An international team of researchers led by King’s College London and Erasmus University Medical Center Rotterdam have discovered 50 new genes for eye colour in the largest genetic study of its kind to date.
Human eye colour is primarily determined by melanin abundance within the iris pigment epithelium. Both the density and distribution of stromal melanocyte cells also affect this trait. Additional factors include the ratio of the two forms of melanin (eumelanin and pheomelanin) as well as light absorption and scattering by extracellular components. In brown eyes, the abundance of melanin and the eumelanin:pheomelanin ratio is higher. Whereas blue or green irises have very little of both pigments and relatively more pheomelanin.
European populations display the largest diversity of iris colour. Researchers have found that the prevalence of blue eyes correlates with geographic latitude across Europe. This is likely the result of human migration, and sexual and natural selection.
Iris colour is highly heritable. Previous genome-wide association studies have identified several SNPs in and around 10 genes that significantly associate with eye colour, highlighting its polygenic nature. Neighbouring HERC2 and OCA2 genes exert the strongest genetic influence on eye colour. A DNA test system based on six SNPs from six genes, including HERC2 and OCA2, allows for accurate prediction of blue and brown eye colour.
Nonetheless, the accuracy in non-blue and non-brown eye colour is considerably lower. In addition, there remains phenotypic variance that has not yet been explained by GWASs. This illustrates the likely presence of unknown genes responsible for the missing genetic predicting accuracy and missing heritability.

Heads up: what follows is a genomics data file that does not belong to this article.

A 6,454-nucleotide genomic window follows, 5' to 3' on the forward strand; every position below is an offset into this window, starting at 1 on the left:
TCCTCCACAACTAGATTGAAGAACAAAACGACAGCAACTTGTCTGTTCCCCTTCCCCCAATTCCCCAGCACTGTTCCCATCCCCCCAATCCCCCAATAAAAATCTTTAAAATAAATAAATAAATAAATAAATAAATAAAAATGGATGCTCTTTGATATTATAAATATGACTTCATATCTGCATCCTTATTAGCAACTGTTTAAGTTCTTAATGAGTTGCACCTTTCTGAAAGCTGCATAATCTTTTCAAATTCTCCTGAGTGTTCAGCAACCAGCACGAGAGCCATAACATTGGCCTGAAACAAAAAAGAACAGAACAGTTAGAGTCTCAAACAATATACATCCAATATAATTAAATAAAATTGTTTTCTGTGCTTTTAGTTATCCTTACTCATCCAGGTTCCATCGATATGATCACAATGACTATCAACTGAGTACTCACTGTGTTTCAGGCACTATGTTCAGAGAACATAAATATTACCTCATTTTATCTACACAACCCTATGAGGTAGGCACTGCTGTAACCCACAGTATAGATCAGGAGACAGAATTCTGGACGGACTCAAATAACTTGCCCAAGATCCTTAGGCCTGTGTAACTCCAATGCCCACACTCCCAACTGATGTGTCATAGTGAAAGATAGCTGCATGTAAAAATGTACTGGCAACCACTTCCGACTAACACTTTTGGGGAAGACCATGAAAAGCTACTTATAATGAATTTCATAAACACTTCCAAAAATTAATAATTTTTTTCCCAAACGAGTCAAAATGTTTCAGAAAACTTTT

In this study, published in Science Advances, researchers carried out the largest eye colour GWAS to date. Their study involved 157,485 individuals of European ancestry in the discovery stage and an additional 35,501 ancestral European individuals in the replication stage. The study also involved 1,636 Asians (of Han Chinese and Indian ancestry) for replication purposes.
The team identified 124 independent associations from 61 discrete genomics regions. Of these regions, 50 were previously unidentified. They found evidence for genes involved in melanin pigmentation, but also genes involved in iris morphology and structure.
Analyses in the Asian cohort suggested that iris pigmentation variation in Asians is genetically similar to Europeans, albeit with smaller effect sizes.
These findings collectively explain 53.2% of eye colour variations using common SNPs. Overall, the study demonstrates the genetic complexity of human eye colour, which has considerably exceeded previous expectations and knowledge.
Co-senior author Dr Pirro Hysi, King’s College London, said:
“The findings are exciting because they bring us to a step closer to understanding the genes that cause one of the most striking features of the human faces, which has mystified generations throughout our history. This will improve our understanding of many diseases that we know are associated with specific pigmentation levels.”
Image credit: By freepik – freepik